For example, kWh Analytics looked at a hypothetical 100MW solar project in California with a US$35/MWh PPA. When a solar project performs at 92% of P50 on average over a 10-year period, this results in 8% lower revenue for the project compared to initial estimates. Given the equity investors’ position in the capital structure, the cash flow to equity will be 60% lower in this example, significantly impairing the equity value of these investments. These lower realised cash yields relative to expected cash yields based on aggressive P50 estimates eventually causes investors to recalibrate their expectations, generating uncertainty and volatility in the investment cycle.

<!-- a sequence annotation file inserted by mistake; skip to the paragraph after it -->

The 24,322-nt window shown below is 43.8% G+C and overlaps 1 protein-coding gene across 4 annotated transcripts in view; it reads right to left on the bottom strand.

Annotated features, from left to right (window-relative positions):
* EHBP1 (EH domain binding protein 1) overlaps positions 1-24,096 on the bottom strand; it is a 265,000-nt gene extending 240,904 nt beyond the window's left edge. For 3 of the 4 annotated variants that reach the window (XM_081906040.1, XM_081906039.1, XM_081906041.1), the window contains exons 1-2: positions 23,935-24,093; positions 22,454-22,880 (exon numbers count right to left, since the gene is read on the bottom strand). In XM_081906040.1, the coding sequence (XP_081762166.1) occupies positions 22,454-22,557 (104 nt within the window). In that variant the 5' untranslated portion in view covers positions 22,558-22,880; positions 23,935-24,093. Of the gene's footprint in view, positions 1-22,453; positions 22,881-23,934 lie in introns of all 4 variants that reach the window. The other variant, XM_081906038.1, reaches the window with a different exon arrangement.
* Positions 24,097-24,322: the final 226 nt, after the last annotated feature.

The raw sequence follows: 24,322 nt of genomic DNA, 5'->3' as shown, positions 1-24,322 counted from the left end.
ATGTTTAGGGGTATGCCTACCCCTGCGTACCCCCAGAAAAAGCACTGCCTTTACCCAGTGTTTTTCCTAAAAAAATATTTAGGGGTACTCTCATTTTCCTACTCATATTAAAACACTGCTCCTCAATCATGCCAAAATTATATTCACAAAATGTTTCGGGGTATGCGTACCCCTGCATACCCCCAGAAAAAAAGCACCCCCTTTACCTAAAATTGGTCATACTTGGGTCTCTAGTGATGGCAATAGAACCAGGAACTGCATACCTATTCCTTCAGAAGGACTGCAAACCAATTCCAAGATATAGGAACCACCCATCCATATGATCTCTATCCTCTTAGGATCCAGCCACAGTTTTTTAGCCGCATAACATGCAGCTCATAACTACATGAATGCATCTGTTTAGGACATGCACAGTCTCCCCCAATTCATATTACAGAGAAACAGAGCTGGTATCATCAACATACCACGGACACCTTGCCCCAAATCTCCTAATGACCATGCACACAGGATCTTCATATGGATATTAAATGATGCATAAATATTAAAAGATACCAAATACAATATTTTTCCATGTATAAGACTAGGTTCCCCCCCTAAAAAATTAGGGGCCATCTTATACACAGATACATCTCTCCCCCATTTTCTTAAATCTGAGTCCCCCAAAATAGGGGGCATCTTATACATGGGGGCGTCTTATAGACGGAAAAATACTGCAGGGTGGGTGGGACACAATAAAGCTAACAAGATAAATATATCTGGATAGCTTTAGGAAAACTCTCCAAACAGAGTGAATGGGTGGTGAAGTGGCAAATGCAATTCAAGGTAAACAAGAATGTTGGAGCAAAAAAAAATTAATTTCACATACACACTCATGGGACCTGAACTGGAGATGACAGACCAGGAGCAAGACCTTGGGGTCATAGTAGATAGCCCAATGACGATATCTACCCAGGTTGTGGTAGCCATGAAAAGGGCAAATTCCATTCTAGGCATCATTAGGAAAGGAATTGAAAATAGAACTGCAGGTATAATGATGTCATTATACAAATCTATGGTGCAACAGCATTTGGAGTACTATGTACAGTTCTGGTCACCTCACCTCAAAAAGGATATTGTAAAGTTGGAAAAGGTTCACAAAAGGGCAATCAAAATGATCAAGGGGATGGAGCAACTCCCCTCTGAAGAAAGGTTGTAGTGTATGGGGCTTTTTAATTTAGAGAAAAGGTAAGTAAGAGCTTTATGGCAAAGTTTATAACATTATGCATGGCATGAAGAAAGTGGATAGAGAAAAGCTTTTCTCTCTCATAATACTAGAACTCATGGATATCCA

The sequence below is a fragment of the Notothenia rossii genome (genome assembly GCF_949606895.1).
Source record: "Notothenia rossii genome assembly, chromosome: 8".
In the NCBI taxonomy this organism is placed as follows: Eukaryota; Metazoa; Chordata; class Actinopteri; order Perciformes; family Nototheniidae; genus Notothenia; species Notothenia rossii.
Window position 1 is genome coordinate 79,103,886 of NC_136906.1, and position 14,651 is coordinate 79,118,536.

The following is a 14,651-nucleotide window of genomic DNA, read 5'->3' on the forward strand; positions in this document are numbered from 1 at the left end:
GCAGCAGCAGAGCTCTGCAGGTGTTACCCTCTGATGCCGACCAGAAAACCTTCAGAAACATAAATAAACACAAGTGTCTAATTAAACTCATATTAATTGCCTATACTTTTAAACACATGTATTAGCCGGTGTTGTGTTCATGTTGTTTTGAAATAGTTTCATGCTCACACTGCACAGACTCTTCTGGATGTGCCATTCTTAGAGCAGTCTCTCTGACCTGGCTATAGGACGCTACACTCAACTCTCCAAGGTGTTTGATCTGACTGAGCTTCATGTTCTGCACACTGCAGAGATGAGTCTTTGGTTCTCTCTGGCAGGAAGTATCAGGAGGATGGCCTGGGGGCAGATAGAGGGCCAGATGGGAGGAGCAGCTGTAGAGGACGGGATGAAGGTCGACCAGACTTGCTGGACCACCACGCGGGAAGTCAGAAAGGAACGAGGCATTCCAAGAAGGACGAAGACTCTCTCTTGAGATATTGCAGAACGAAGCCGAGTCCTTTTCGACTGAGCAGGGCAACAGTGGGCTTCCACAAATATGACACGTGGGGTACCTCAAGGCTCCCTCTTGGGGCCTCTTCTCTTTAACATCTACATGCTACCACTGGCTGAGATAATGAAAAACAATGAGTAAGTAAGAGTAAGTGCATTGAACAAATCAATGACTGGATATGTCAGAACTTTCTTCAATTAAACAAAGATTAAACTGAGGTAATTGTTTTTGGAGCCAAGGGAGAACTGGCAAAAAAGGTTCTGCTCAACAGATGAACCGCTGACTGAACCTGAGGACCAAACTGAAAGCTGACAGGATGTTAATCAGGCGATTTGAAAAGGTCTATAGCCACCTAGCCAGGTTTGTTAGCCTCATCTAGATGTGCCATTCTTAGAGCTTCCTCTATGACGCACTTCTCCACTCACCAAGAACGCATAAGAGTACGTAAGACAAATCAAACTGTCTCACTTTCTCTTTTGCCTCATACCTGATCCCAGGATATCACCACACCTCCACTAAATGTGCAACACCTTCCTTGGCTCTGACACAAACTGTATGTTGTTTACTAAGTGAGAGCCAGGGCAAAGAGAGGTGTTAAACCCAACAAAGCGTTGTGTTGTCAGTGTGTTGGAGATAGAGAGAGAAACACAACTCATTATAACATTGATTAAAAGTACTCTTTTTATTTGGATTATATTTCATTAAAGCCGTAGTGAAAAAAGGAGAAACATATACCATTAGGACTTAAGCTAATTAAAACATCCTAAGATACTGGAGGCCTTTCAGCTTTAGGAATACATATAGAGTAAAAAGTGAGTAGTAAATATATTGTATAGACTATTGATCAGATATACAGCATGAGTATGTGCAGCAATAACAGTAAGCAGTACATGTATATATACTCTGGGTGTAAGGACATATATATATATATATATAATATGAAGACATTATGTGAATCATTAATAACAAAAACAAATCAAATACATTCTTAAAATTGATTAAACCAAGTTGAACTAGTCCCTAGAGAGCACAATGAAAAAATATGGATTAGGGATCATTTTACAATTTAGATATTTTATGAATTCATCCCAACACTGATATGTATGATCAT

“These lower realised cash yields relative to expected cash yields based on aggressive P50 estimates eventually causes investors to recalibrate their expectations, generating uncertainty and volatility in the investment cycle”

This paper examines the underlying causes for the underperformance and looks at a few examples of practical data-driven approaches to risk management for improving solar asset performance. Using data-driven insurance products like the Solar Revenue Put, which now protects over US$3 billion in solar assets, enables investors to benefit from the positive feedback loop of using data driven risk management.

Causes of solar asset underperformance